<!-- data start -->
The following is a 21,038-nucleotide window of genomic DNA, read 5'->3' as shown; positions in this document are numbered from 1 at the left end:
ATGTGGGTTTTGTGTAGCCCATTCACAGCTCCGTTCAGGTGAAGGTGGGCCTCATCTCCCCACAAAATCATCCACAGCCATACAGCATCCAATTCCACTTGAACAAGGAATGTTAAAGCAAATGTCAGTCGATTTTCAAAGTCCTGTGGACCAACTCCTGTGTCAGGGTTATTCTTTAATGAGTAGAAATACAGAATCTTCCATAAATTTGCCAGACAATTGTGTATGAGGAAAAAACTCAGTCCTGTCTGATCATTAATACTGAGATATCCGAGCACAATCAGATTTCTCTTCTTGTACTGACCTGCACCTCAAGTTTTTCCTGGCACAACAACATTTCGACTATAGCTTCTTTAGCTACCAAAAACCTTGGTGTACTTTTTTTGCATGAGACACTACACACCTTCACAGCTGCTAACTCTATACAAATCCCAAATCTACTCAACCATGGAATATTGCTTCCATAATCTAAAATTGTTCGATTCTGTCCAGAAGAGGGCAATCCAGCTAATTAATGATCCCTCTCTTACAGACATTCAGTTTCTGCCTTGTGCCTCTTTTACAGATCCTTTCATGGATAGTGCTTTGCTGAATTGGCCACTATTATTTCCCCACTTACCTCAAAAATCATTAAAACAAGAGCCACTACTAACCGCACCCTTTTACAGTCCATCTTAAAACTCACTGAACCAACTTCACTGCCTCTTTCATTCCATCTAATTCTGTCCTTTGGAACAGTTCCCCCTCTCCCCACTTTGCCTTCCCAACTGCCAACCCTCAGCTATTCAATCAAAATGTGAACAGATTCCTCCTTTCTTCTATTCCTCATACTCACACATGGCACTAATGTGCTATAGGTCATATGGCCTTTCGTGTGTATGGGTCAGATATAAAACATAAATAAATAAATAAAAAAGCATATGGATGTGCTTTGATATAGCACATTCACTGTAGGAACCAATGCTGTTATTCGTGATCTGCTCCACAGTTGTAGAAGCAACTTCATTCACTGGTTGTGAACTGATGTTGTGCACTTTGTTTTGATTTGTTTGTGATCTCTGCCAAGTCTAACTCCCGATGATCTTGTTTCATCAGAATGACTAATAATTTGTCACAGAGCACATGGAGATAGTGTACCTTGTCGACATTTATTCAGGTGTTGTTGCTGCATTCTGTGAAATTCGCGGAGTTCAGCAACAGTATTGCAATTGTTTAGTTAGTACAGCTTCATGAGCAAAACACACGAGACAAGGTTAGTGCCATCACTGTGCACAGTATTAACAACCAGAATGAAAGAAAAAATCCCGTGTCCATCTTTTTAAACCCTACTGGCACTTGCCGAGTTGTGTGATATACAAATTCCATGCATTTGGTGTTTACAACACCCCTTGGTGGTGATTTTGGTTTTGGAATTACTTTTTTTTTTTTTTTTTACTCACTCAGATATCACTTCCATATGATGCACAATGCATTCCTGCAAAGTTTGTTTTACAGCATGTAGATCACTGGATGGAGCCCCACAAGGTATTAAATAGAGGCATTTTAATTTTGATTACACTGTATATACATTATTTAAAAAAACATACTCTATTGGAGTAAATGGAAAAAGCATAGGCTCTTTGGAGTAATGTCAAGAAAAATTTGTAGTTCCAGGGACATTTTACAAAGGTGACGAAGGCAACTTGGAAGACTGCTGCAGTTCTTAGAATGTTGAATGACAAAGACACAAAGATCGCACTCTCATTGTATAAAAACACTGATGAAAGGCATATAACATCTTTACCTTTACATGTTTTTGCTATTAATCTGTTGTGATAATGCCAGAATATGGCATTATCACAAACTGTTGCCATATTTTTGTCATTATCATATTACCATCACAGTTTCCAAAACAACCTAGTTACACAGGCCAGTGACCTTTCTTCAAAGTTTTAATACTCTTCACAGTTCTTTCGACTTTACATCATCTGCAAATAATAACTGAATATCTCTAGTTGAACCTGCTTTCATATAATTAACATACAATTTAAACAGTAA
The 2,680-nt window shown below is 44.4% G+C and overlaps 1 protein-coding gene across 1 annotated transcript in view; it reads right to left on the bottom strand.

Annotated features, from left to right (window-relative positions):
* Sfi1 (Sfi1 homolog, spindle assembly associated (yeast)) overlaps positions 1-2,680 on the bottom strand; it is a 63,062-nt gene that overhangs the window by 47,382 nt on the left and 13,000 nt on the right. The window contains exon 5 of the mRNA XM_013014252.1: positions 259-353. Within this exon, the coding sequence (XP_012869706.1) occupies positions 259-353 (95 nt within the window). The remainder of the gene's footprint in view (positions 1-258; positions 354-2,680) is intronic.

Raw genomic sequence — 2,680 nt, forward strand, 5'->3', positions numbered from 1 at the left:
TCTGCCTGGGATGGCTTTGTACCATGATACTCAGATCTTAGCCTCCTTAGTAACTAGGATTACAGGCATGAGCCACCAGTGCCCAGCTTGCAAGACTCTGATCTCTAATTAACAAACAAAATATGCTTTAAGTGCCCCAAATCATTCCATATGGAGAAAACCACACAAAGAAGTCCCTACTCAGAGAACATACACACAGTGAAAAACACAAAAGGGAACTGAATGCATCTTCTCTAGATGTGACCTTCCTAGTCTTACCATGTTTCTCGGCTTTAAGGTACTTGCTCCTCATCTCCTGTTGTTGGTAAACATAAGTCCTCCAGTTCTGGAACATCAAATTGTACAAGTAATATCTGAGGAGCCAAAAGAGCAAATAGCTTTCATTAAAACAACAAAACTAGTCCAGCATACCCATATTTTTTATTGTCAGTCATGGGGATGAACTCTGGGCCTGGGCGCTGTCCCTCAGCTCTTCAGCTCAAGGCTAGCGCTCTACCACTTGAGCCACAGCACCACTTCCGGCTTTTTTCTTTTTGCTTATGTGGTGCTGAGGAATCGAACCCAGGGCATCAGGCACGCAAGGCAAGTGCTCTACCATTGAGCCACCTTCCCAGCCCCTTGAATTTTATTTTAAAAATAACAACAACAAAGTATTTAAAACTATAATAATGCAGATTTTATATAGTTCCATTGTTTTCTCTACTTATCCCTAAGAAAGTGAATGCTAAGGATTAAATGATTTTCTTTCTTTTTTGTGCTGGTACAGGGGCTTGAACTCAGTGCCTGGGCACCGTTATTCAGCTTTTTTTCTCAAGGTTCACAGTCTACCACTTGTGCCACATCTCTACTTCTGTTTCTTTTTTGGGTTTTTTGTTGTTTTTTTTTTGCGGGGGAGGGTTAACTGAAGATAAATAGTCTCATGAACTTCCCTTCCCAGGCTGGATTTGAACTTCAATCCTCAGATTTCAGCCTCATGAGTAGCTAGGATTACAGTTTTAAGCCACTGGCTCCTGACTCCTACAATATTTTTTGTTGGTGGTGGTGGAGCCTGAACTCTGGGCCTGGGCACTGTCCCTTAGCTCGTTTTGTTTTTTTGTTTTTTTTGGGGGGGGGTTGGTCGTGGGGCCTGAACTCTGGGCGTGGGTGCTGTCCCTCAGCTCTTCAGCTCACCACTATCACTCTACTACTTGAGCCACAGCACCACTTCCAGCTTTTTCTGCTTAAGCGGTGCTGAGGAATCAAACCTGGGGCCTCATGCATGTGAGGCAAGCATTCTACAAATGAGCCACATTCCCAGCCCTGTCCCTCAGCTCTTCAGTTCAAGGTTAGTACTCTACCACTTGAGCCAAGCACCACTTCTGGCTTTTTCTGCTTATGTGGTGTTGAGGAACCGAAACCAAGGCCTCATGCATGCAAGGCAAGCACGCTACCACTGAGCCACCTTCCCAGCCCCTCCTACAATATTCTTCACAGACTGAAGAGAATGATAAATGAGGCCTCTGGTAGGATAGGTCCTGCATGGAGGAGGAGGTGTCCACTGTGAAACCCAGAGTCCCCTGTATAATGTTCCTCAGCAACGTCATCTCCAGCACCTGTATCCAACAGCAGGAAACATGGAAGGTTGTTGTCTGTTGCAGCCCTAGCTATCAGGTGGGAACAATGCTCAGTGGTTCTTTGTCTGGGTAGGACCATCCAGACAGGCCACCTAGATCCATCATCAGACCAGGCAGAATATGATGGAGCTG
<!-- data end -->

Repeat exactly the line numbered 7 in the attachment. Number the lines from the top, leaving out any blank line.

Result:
TCTGCCTGGGATGGCTTTGTACCATGATACTCAGATCTTAGCCTCCTTAGTAACTAGGATTACAGGCATGAGCCACCAGTGCCCAGCTTGCAAGACTCTGATCTCTAATTAACAAACAAAATATGCTTTAAGTGCCCCAAATCATTCCATATGGAGAAAACCACACAAAGAAGTCCCTACTCAGAGAACATACACACAGTGAAAAACACAAAAGGGAACTGAATGCATCTTCTCTAGATGTGACCTTCCTAGTCTTACCATGTTTCTCGGCTTTAAGGTACTTGCTCCTCATCTCCTGTTGTTGGTAAACATAAGTCCTCCAGTTCTGGAACATCAAATTGTACAAGTAATATCTGAGGAGCCAAAAGAGCAAATAGCTTTCATTAAAACAACAAAACTAGTCCAGCATACCCATATTTTTTATTGTCAGTCATGGGGATGAACTCTGGGCCTGGGCGCTGTCCCTCAGCTCTTCAGCTCAAGGCTAGCGCTCTACCACTTGAGCCACAGCACCACTTCCGGCTTTTTTCTTTTTGCTTATGTGGTGCTGAGGAATCGAACCCAGGGCATCAGGCACGCAAGGCAAGTGCTCTACCATTGAGCCACCTTCCCAGCCCCTTGAATTTTATTTTAAAAATAACAACAACAAAGTATTTAAAACTATAATAATGCAGATTTTATATAGTTCCATTGTTTTCTCTACTTATCCCTAAGAAAGTGAATGCTAAGGATTAAATGATTTTCTTTCTTTTTTGTGCTGGTACAGGGGCTTGAACTCAGTGCCTGGGCACCGTTATTCAGCTTTTTTTCTCAAGGTTCACAGTCTACCACTTGTGCCACATCTCTACTTCTGTTTCTTTTTTGGGTTTTTTGTTGTTTTTTTTTTGCGGGGGAGGGTTAACTGAAGATAAATAGTCTCATGAACTTCCCTTCCCAGGCTGGATTTGAACTTCAATCCTCAGATTTCAGCCTCATGAGTAGCTAGGATTACAGTTTTAAGCCACTGGCTCCTGACTCCTACAATATTTTTTGTTGGTGGTGGTGGAGCCTGAACTCTGGGCCTGGGCACTGTCCCTTAGCTCGTTTTGTTTTTTTGTTTTTTTTGGGGGGGGGTTGGTCGTGGGGCCTGAACTCTGGGCGTGGGTGCTGTCCCTCAGCTCTTCAGCTCACCACTATCACTCTACTACTTGAGCCACAGCACCACTTCCAGCTTTTTCTGCTTAAGCGGTGCTGAGGAATCAAACCTGGGGCCTCATGCATGTGAGGCAAGCATTCTACAAATGAGCCACATTCCCAGCCCTGTCCCTCAGCTCTTCAGTTCAAGGTTAGTACTCTACCACTTGAGCCAAGCACCACTTCTGGCTTTTTCTGCTTATGTGGTGTTGAGGAACCGAAACCAAGGCCTCATGCATGCAAGGCAAGCACGCTACCACTGAGCCACCTTCCCAGCCCCTCCTACAATATTCTTCACAGACTGAAGAGAATGATAAATGAGGCCTCTGGTAGGATAGGTCCTGCATGGAGGAGGAGGTGTCCACTGTGAAACCCAGAGTCCCCTGTATAATGTTCCTCAGCAACGTCATCTCCAGCACCTGTATCCAACAGCAGGAAACATGGAAGGTTGTTGTCTGTTGCAGCCCTAGCTATCAGGTGGGAACAATGCTCAGTGGTTCTTTGTCTGGGTAGGACCATCCAGACAGGCCACCTAGATCCATCATCAGACCAGGCAGAATATGATGGAGCTG